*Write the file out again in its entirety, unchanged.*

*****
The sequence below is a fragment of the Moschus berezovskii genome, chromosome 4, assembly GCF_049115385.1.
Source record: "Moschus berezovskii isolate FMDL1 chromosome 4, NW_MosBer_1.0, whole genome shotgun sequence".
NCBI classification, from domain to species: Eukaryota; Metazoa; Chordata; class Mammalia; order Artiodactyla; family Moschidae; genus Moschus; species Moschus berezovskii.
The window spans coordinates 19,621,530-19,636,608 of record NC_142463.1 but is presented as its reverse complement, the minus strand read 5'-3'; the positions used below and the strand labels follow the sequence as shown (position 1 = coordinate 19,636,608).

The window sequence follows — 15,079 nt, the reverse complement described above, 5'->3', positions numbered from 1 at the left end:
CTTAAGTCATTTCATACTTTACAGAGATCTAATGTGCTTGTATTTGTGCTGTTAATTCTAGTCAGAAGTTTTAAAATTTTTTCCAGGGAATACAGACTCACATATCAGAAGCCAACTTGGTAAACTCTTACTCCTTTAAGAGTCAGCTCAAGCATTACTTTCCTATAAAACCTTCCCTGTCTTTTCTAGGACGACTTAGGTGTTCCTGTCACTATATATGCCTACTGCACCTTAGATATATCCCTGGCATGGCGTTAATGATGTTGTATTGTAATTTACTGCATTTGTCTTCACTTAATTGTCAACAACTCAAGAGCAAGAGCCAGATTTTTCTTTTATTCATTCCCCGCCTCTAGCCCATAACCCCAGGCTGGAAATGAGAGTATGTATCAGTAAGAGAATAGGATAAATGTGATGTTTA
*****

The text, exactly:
The sequence below is a fragment of the Moschus berezovskii genome, chromosome 4, assembly GCF_049115385.1.
Source record: "Moschus berezovskii isolate FMDL1 chromosome 4, NW_MosBer_1.0, whole genome shotgun sequence".
NCBI classification, from domain to species: Eukaryota; Metazoa; Chordata; class Mammalia; order Artiodactyla; family Moschidae; genus Moschus; species Moschus berezovskii.
The window spans coordinates 19,621,530-19,636,608 of record NC_142463.1 but is presented as its reverse complement, the minus strand read 5'-3'; the positions used below and the strand labels follow the sequence as shown (position 1 = coordinate 19,636,608).

The window sequence follows — 15,079 nt, the reverse complement described above, 5'->3', positions numbered from 1 at the left end:
CTTAAGTCATTTCATACTTTACAGAGATCTAATGTGCTTGTATTTGTGCTGTTAATTCTAGTCAGAAGTTTTAAAATTTTTTCCAGGGAATACAGACTCACATATCAGAAGCCAACTTGGTAAACTCTTACTCCTTTAAGAGTCAGCTCAAGCATTACTTTCCTATAAAACCTTCCCTGTCTTTTCTAGGACGACTTAGGTGTTCCTGTCACTATATATGCCTACTGCACCTTAGATATATCCCTGGCATGGCGTTAATGATGTTGTATTGTAATTTACTGCATTTGTCTTCACTTAATTGTCAACAACTCAAGAGCAAGAGCCAGATTTTTCTTTTATTCATTCCCCGCCTCTAGCCCATAACCCCAGGCTGGAAATGAGAGTATGTATCAGTAAGAGAATAGGATAAATGTGATGTTTA